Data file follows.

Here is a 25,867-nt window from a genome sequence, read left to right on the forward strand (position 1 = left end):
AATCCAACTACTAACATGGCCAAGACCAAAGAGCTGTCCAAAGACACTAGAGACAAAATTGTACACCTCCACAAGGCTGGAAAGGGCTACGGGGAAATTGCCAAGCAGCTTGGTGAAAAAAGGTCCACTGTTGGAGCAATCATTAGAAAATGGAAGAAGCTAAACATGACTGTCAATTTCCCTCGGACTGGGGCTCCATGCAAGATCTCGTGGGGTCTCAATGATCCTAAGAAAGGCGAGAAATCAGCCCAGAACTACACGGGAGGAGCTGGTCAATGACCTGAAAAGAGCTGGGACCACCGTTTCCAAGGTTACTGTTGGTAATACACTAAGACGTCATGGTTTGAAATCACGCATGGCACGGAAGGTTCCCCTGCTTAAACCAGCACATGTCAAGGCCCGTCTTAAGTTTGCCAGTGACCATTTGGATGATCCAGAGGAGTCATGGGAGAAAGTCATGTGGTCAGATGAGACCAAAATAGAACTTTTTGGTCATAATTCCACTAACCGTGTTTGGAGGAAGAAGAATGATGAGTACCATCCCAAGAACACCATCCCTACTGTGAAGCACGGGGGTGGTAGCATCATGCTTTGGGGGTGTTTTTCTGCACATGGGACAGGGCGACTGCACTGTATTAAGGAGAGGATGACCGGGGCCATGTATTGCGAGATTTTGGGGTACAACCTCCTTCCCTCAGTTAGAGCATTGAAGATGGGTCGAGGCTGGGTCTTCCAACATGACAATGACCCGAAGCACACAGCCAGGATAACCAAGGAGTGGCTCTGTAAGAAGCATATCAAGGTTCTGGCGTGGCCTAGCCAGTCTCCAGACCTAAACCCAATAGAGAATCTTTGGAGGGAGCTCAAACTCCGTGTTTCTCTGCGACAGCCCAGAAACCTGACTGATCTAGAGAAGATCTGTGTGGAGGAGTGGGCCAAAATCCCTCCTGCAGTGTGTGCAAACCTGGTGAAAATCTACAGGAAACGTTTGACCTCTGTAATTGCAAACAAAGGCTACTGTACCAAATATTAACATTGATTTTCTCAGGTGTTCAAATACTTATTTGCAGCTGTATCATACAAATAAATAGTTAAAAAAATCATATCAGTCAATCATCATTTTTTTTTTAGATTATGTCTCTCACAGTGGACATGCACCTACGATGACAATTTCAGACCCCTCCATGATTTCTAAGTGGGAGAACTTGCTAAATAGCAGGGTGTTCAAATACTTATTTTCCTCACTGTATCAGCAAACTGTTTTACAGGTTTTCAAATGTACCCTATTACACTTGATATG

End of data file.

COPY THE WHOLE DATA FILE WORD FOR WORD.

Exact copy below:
Here is a 25,867-nt window from a genome sequence, read left to right on the forward strand (position 1 = left end):
AATCCAACTACTAACATGGCCAAGACCAAAGAGCTGTCCAAAGACACTAGAGACAAAATTGTACACCTCCACAAGGCTGGAAAGGGCTACGGGGAAATTGCCAAGCAGCTTGGTGAAAAAAGGTCCACTGTTGGAGCAATCATTAGAAAATGGAAGAAGCTAAACATGACTGTCAATTTCCCTCGGACTGGGGCTCCATGCAAGATCTCGTGGGGTCTCAATGATCCTAAGAAAGGCGAGAAATCAGCCCAGAACTACACGGGAGGAGCTGGTCAATGACCTGAAAAGAGCTGGGACCACCGTTTCCAAGGTTACTGTTGGTAATACACTAAGACGTCATGGTTTGAAATCACGCATGGCACGGAAGGTTCCCCTGCTTAAACCAGCACATGTCAAGGCCCGTCTTAAGTTTGCCAGTGACCATTTGGATGATCCAGAGGAGTCATGGGAGAAAGTCATGTGGTCAGATGAGACCAAAATAGAACTTTTTGGTCATAATTCCACTAACCGTGTTTGGAGGAAGAAGAATGATGAGTACCATCCCAAGAACACCATCCCTACTGTGAAGCACGGGGGTGGTAGCATCATGCTTTGGGGGTGTTTTTCTGCACATGGGACAGGGCGACTGCACTGTATTAAGGAGAGGATGACCGGGGCCATGTATTGCGAGATTTTGGGGTACAACCTCCTTCCCTCAGTTAGAGCATTGAAGATGGGTCGAGGCTGGGTCTTCCAACATGACAATGACCCGAAGCACACAGCCAGGATAACCAAGGAGTGGCTCTGTAAGAAGCATATCAAGGTTCTGGCGTGGCCTAGCCAGTCTCCAGACCTAAACCCAATAGAGAATCTTTGGAGGGAGCTCAAACTCCGTGTTTCTCTGCGACAGCCCAGAAACCTGACTGATCTAGAGAAGATCTGTGTGGAGGAGTGGGCCAAAATCCCTCCTGCAGTGTGTGCAAACCTGGTGAAAATCTACAGGAAACGTTTGACCTCTGTAATTGCAAACAAAGGCTACTGTACCAAATATTAACATTGATTTTCTCAGGTGTTCAAATACTTATTTGCAGCTGTATCATACAAATAAATAGTTAAAAAAATCATATCAGTCAATCATCATTTTTTTTTTAGATTATGTCTCTCACAGTGGACATGCACCTACGATGACAATTTCAGACCCCTCCATGATTTCTAAGTGGGAGAACTTGCTAAATAGCAGGGTGTTCAAATACTTATTTTCCTCACTGTATCAGCAAACTGTTTTACAGGTTTTCAAATGTACCCTATTACACTTGATATG